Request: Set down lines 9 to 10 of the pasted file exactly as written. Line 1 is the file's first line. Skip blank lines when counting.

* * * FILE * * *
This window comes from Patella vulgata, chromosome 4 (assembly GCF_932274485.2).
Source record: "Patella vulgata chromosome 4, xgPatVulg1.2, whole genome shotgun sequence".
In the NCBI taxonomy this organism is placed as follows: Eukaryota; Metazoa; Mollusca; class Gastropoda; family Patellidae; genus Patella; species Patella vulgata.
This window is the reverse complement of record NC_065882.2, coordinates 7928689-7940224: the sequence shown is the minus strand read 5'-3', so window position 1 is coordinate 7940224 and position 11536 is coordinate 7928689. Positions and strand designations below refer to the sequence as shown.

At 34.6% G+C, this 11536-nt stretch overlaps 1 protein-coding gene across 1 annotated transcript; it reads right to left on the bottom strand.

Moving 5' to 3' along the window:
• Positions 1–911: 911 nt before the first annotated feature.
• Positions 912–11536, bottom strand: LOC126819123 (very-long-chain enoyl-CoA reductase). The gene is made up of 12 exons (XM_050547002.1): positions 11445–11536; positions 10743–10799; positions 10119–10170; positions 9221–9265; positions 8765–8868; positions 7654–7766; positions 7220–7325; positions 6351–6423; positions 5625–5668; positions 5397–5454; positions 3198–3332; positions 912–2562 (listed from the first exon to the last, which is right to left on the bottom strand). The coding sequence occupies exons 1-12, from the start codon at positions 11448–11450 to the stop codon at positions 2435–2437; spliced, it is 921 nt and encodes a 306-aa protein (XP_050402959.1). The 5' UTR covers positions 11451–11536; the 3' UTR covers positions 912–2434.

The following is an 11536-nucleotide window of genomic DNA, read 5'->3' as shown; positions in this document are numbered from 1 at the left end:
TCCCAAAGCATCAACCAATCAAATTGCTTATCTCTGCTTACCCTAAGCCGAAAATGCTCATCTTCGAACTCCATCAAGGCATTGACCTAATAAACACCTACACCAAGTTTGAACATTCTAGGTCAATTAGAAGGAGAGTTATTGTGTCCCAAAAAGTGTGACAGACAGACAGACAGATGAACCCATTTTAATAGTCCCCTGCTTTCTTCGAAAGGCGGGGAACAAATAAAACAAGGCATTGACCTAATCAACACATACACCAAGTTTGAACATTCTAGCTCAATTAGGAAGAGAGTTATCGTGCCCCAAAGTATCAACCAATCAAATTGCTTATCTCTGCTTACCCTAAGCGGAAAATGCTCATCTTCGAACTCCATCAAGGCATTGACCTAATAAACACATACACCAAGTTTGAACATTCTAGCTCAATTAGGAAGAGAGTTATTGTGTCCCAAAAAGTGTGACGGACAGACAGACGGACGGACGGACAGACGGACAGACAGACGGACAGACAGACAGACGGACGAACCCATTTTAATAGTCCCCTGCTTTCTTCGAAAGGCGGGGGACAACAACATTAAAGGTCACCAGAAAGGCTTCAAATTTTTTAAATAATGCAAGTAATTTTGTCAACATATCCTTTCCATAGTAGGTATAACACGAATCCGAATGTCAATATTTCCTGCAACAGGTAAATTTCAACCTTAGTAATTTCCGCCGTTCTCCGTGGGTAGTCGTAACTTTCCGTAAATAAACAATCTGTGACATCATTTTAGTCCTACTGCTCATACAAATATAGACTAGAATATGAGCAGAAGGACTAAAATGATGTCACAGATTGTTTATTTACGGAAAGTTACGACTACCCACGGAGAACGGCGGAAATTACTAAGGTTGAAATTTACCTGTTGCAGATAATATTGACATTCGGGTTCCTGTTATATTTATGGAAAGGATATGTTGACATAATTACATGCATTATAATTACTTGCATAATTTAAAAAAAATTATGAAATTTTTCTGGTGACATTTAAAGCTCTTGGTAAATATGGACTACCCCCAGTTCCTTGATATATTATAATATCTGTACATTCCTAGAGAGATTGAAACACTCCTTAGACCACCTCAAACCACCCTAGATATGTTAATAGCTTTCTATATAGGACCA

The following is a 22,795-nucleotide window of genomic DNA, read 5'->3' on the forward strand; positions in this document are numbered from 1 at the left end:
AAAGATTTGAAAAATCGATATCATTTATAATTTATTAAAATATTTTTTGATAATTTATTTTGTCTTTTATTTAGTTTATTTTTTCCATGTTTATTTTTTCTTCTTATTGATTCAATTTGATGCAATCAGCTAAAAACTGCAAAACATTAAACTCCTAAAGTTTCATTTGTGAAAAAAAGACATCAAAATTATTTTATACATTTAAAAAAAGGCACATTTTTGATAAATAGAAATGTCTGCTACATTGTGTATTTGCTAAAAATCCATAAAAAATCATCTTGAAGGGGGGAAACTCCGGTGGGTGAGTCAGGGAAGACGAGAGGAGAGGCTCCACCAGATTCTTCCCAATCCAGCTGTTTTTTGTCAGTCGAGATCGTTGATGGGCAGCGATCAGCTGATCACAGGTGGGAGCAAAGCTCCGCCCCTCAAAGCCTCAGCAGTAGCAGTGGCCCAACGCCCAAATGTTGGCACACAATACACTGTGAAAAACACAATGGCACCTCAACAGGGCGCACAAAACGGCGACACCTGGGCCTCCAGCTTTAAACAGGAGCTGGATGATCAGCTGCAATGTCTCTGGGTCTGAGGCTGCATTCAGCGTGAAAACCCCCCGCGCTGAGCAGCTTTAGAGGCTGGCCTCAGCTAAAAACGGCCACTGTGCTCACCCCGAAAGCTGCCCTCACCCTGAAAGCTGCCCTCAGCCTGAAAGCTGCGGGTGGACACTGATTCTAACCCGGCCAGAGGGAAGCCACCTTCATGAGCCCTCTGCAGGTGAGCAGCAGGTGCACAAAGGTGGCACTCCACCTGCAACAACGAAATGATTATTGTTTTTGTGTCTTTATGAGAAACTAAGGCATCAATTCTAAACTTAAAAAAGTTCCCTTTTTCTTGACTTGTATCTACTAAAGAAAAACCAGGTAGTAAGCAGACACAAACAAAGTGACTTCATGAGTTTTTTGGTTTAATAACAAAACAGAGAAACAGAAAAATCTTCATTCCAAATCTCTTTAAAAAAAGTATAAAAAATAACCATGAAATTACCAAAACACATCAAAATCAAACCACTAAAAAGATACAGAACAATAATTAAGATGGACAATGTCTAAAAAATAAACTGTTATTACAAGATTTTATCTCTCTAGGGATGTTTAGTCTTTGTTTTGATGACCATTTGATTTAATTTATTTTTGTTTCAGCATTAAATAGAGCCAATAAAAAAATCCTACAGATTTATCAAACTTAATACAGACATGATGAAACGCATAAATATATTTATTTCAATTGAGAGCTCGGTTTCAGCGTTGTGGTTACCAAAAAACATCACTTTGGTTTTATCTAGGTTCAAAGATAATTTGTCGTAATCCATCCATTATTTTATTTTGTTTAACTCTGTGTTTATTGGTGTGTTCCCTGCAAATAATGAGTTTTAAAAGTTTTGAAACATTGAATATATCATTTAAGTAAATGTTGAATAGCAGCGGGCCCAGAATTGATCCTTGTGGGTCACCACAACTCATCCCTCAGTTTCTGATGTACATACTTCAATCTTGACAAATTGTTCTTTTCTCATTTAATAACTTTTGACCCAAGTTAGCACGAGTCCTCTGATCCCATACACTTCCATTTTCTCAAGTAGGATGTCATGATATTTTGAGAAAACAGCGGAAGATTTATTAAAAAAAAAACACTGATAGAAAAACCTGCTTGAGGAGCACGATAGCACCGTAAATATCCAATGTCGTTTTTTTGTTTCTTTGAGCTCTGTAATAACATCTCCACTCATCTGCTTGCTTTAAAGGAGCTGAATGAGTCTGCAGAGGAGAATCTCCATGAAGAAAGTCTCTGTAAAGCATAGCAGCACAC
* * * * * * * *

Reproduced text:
The following is an 11536-nucleotide window of genomic DNA, read 5'->3' as shown; positions in this document are numbered from 1 at the left end:
TCCCAAAGCATCAACCAATCAAATTGCTTATCTCTGCTTACCCTAAGCCGAAAATGCTCATCTTCGAACTCCATCAAGGCATTGACCTAATAAACACCTACACCAAGTTTGAACATTCTAGGTCAATTAGAAGGAGAGTTATTGTGTCCCAAAAAGTGTGACAGACAGACAGACAGATGAACCCATTTTAATAGTCCCCTGCTTTCTTCGAAAGGCGGGGAACAAATAAAACAAGGCATTGACCTAATCAACACATACACCAAGTTTGAACATTCTAGCTCAATTAGGAAGAGAGTTATCGTGCCCCAAAGTATCAACCAATCAAATTGCTTATCTCTGCTTACCCTAAGCGGAAAATGCTCATCTTCGAACTCCATCAAGGCATTGACCTAATAAACACATACACCAAGTTTGAACATTCTAGCTCAATTAGGAAGAGAGTTATTGTGTCCCAAAAAGTGTGACGGACAGACAGACGGACGGACGGACAGACGGACAGACAGACGGACAGACAGACAGACGGACGAACCCATTTTAATAGTCCCCTGCTTTCTTCGAAAGGCGGGGGACAACAACATTAAAGGTCACCAGAAAGGCTTCAAATTTTTTAAATAATGCAAGTAATTTTGTCAACATATCCTTTCCATAGTAGGTATAACACGAATCCGAATGTCAATATTTCCTGCAACAGGTAAATTTCAACCTTAGTAATTTCCGCCGTTCTCCGTGGGTAGTCGTAACTTTCCGTAAATAAACAATCTGTGACATCATTTTAGTCCTACTGCTCATACAAATATAGACTAGAATATGAGCAGAAGGACTAAAATGATGTCACAGATTGTTTATTTACGGAAAGTTACGACTACCCACGGAGAACGGCGGAAATTACTAAGGTTGAAATTTACCTGTTGCAGATAATATTGACATTCGGGTTCCTGTTATATTTATGGAAAGGATATGTTGACATAATTACATGCATTATAATTACTTGCATAATTTAAAAAAAATTATGAAATTTTTCTGGTGACATTTAAAGCTCTTGGTAAATATGGACTACCCCCAGTTCCTTGATATATTATAATATCTGTACATTCCTAGAGAGATTGAAACACTCCTTAGACCACCTCAAACCACCCTAGATATGTTAATAGCTTTCTATATAGGACCA